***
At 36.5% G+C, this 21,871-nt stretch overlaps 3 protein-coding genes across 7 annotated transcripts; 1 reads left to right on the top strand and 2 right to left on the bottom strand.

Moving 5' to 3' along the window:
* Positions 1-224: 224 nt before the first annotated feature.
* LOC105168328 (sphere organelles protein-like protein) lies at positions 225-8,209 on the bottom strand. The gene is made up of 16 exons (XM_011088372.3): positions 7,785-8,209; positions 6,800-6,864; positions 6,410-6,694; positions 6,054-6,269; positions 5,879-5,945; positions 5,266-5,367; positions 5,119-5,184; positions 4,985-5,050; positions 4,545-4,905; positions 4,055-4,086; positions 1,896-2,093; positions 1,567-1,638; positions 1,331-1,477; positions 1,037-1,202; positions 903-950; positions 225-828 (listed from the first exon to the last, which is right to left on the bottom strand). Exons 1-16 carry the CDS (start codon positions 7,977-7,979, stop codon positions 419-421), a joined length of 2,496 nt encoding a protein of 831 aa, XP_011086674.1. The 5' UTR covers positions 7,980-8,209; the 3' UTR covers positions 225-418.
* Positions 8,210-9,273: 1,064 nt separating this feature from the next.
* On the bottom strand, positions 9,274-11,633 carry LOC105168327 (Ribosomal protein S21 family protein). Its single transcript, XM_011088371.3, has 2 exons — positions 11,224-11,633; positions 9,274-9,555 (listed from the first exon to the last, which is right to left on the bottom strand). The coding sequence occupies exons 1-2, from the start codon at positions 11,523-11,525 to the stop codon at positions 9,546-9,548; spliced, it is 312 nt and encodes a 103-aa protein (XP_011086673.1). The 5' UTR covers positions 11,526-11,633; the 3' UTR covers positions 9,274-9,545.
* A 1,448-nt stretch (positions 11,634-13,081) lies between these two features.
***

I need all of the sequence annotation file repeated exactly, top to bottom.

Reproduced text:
At 36.5% G+C, this 21,871-nt stretch overlaps 3 protein-coding genes across 7 annotated transcripts; 1 reads left to right on the top strand and 2 right to left on the bottom strand.

Moving 5' to 3' along the window:
* Positions 1-224: 224 nt before the first annotated feature.
* LOC105168328 (sphere organelles protein-like protein) lies at positions 225-8,209 on the bottom strand. The gene is made up of 16 exons (XM_011088372.3): positions 7,785-8,209; positions 6,800-6,864; positions 6,410-6,694; positions 6,054-6,269; positions 5,879-5,945; positions 5,266-5,367; positions 5,119-5,184; positions 4,985-5,050; positions 4,545-4,905; positions 4,055-4,086; positions 1,896-2,093; positions 1,567-1,638; positions 1,331-1,477; positions 1,037-1,202; positions 903-950; positions 225-828 (listed from the first exon to the last, which is right to left on the bottom strand). Exons 1-16 carry the CDS (start codon positions 7,977-7,979, stop codon positions 419-421), a joined length of 2,496 nt encoding a protein of 831 aa, XP_011086674.1. The 5' UTR covers positions 7,980-8,209; the 3' UTR covers positions 225-418.
* Positions 8,210-9,273: 1,064 nt separating this feature from the next.
* On the bottom strand, positions 9,274-11,633 carry LOC105168327 (Ribosomal protein S21 family protein). Its single transcript, XM_011088371.3, has 2 exons — positions 11,224-11,633; positions 9,274-9,555 (listed from the first exon to the last, which is right to left on the bottom strand). The coding sequence occupies exons 1-2, from the start codon at positions 11,523-11,525 to the stop codon at positions 9,546-9,548; spliced, it is 312 nt and encodes a 103-aa protein (XP_011086673.1). The 5' UTR covers positions 11,526-11,633; the 3' UTR covers positions 9,274-9,545.
* A 1,448-nt stretch (positions 11,634-13,081) lies between these two features.